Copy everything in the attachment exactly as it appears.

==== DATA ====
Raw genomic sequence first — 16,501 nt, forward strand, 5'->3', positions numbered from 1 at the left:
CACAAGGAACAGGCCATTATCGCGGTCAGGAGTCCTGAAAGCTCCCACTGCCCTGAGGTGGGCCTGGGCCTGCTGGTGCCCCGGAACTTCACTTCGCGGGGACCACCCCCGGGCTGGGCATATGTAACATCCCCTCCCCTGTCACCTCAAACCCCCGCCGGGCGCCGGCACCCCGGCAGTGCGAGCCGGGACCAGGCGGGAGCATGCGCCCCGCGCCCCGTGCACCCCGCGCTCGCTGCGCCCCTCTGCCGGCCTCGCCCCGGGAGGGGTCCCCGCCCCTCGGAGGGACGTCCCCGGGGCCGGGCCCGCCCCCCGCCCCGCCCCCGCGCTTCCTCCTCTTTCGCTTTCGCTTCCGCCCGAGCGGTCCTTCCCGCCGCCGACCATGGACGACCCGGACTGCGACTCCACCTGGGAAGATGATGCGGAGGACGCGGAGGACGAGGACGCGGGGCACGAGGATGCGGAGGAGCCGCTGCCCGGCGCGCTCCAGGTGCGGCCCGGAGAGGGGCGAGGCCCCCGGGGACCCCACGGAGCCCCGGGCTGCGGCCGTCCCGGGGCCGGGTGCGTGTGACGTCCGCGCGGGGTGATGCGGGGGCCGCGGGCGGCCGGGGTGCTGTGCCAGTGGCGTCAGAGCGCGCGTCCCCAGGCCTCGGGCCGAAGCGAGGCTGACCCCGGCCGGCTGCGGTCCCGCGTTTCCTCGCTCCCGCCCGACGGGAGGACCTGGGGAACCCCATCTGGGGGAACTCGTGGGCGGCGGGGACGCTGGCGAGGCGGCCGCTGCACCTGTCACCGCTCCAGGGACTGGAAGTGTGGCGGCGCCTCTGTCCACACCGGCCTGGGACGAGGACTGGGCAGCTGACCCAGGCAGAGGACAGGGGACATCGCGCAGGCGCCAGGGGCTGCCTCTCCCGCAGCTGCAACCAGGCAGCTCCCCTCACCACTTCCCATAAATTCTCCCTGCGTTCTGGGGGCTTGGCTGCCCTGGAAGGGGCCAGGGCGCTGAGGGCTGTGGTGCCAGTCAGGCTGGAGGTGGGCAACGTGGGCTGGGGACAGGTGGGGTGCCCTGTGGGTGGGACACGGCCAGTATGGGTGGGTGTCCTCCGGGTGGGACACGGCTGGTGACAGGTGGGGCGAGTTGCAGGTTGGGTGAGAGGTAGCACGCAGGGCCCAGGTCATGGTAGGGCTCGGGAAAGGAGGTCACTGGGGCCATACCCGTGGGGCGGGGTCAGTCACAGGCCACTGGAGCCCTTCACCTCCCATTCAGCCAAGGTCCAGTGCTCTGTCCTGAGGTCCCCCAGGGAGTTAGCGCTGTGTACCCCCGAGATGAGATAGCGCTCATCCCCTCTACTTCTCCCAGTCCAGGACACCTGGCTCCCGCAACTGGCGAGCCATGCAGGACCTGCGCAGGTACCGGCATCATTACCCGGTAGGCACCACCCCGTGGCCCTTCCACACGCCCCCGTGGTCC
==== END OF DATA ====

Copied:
Raw genomic sequence first — 16,501 nt, forward strand, 5'->3', positions numbered from 1 at the left:
CACAAGGAACAGGCCATTATCGCGGTCAGGAGTCCTGAAAGCTCCCACTGCCCTGAGGTGGGCCTGGGCCTGCTGGTGCCCCGGAACTTCACTTCGCGGGGACCACCCCCGGGCTGGGCATATGTAACATCCCCTCCCCTGTCACCTCAAACCCCCGCCGGGCGCCGGCACCCCGGCAGTGCGAGCCGGGACCAGGCGGGAGCATGCGCCCCGCGCCCCGTGCACCCCGCGCTCGCTGCGCCCCTCTGCCGGCCTCGCCCCGGGAGGGGTCCCCGCCCCTCGGAGGGACGTCCCCGGGGCCGGGCCCGCCCCCCGCCCCGCCCCCGCGCTTCCTCCTCTTTCGCTTTCGCTTCCGCCCGAGCGGTCCTTCCCGCCGCCGACCATGGACGACCCGGACTGCGACTCCACCTGGGAAGATGATGCGGAGGACGCGGAGGACGAGGACGCGGGGCACGAGGATGCGGAGGAGCCGCTGCCCGGCGCGCTCCAGGTGCGGCCCGGAGAGGGGCGAGGCCCCCGGGGACCCCACGGAGCCCCGGGCTGCGGCCGTCCCGGGGCCGGGTGCGTGTGACGTCCGCGCGGGGTGATGCGGGGGCCGCGGGCGGCCGGGGTGCTGTGCCAGTGGCGTCAGAGCGCGCGTCCCCAGGCCTCGGGCCGAAGCGAGGCTGACCCCGGCCGGCTGCGGTCCCGCGTTTCCTCGCTCCCGCCCGACGGGAGGACCTGGGGAACCCCATCTGGGGGAACTCGTGGGCGGCGGGGACGCTGGCGAGGCGGCCGCTGCACCTGTCACCGCTCCAGGGACTGGAAGTGTGGCGGCGCCTCTGTCCACACCGGCCTGGGACGAGGACTGGGCAGCTGACCCAGGCAGAGGACAGGGGACATCGCGCAGGCGCCAGGGGCTGCCTCTCCCGCAGCTGCAACCAGGCAGCTCCCCTCACCACTTCCCATAAATTCTCCCTGCGTTCTGGGGGCTTGGCTGCCCTGGAAGGGGCCAGGGCGCTGAGGGCTGTGGTGCCAGTCAGGCTGGAGGTGGGCAACGTGGGCTGGGGACAGGTGGGGTGCCCTGTGGGTGGGACACGGCCAGTATGGGTGGGTGTCCTCCGGGTGGGACACGGCTGGTGACAGGTGGGGCGAGTTGCAGGTTGGGTGAGAGGTAGCACGCAGGGCCCAGGTCATGGTAGGGCTCGGGAAAGGAGGTCACTGGGGCCATACCCGTGGGGCGGGGTCAGTCACAGGCCACTGGAGCCCTTCACCTCCCATTCAGCCAAGGTCCAGTGCTCTGTCCTGAGGTCCCCCAGGGAGTTAGCGCTGTGTACCCCCGAGATGAGATAGCGCTCATCCCCTCTACTTCTCCCAGTCCAGGACACCTGGCTCCCGCAACTGGCGAGCCATGCAGGACCTGCGCAGGTACCGGCATCATTACCCGGTAGGCACCACCCCGTGGCCCTTCCACACGCCCCCGTGGTCC